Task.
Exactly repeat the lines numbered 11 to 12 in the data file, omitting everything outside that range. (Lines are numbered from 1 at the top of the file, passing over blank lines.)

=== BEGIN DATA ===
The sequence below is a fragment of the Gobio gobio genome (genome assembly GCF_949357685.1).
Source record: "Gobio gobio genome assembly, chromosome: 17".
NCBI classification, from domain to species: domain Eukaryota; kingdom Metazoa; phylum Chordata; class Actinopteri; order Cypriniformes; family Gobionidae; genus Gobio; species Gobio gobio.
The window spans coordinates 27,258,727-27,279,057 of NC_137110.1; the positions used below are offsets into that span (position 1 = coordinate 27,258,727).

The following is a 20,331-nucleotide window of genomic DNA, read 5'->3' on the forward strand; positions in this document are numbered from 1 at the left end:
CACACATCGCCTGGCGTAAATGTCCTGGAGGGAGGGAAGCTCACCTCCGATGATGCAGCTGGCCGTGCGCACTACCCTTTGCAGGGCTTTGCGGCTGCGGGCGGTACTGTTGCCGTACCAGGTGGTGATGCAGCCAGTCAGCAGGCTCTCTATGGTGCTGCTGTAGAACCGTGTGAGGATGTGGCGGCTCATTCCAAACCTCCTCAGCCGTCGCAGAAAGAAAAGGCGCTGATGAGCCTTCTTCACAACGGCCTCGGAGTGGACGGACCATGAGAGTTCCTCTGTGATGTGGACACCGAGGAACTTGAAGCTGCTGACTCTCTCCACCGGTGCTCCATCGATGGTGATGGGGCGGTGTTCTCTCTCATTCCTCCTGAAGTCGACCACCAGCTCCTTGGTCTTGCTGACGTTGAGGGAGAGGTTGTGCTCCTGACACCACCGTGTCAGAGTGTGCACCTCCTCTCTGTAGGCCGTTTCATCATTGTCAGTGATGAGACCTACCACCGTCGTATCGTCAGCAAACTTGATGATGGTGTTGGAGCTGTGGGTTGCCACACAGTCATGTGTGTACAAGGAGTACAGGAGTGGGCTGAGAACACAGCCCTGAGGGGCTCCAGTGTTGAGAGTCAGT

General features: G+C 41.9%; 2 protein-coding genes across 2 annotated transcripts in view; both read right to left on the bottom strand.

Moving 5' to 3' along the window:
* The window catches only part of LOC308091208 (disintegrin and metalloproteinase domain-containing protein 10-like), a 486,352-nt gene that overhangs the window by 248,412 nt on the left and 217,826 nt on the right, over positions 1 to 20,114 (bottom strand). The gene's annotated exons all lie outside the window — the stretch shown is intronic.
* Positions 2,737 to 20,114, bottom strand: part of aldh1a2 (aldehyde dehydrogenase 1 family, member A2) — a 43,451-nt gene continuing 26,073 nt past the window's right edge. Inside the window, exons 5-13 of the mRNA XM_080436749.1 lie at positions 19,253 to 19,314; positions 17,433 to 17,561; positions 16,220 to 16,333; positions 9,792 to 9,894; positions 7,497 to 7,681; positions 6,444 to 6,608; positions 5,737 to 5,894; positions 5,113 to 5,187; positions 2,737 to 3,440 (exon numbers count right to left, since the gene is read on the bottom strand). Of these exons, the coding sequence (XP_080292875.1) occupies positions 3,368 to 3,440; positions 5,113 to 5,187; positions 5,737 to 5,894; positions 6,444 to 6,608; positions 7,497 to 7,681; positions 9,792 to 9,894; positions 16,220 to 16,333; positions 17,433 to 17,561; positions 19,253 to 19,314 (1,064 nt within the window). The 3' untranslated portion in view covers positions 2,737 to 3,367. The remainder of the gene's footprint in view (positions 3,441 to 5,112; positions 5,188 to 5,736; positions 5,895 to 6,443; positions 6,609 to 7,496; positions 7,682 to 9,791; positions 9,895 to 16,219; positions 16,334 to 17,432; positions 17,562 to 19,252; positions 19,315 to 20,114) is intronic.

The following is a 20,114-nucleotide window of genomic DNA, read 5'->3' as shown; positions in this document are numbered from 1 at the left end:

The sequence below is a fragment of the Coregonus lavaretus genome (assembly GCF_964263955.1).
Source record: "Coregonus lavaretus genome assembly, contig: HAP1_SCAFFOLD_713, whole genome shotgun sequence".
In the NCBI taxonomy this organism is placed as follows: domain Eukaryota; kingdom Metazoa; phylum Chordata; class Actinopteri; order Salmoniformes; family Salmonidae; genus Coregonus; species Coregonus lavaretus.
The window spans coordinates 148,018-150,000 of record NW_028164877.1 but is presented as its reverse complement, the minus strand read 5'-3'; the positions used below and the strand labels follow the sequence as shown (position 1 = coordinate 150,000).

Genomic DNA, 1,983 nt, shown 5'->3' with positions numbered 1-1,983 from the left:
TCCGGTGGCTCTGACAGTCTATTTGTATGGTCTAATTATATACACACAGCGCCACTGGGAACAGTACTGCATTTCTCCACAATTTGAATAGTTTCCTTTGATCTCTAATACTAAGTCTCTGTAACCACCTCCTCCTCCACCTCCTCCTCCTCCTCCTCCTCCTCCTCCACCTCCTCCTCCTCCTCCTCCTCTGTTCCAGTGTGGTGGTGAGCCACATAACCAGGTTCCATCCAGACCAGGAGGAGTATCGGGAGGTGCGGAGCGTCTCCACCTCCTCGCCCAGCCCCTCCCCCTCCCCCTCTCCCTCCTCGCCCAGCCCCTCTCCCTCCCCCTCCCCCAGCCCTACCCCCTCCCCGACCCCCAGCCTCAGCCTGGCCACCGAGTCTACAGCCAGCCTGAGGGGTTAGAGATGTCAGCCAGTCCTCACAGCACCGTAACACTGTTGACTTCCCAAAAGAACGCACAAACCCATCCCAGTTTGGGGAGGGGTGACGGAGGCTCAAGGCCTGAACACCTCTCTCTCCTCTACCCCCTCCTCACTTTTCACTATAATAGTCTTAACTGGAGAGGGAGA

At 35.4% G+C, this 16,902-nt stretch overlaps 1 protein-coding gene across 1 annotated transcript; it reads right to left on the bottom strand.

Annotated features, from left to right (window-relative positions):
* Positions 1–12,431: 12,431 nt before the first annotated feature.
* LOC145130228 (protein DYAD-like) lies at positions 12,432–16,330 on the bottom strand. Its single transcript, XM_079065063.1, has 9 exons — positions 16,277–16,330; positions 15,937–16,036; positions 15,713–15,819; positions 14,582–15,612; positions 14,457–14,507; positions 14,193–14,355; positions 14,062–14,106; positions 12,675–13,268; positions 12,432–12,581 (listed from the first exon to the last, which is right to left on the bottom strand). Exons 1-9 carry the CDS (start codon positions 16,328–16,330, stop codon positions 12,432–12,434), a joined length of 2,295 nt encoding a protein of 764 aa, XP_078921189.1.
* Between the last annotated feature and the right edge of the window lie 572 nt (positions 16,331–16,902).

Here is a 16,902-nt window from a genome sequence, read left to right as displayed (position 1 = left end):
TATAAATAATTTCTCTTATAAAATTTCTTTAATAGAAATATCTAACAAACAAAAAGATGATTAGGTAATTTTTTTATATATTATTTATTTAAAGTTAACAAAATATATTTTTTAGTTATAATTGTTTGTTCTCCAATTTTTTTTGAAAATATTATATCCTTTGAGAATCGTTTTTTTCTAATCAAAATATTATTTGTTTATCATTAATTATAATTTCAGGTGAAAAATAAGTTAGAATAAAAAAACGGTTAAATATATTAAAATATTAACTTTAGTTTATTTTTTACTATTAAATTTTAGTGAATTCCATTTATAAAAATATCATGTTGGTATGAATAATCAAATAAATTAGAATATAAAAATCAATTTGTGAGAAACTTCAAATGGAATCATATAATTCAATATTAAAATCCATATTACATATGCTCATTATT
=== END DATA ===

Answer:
The following is a 20,114-nucleotide window of genomic DNA, read 5'->3' as shown; positions in this document are numbered from 1 at the left end:

The sequence below is a fragment of the Coregonus lavaretus genome (assembly GCF_964263955.1).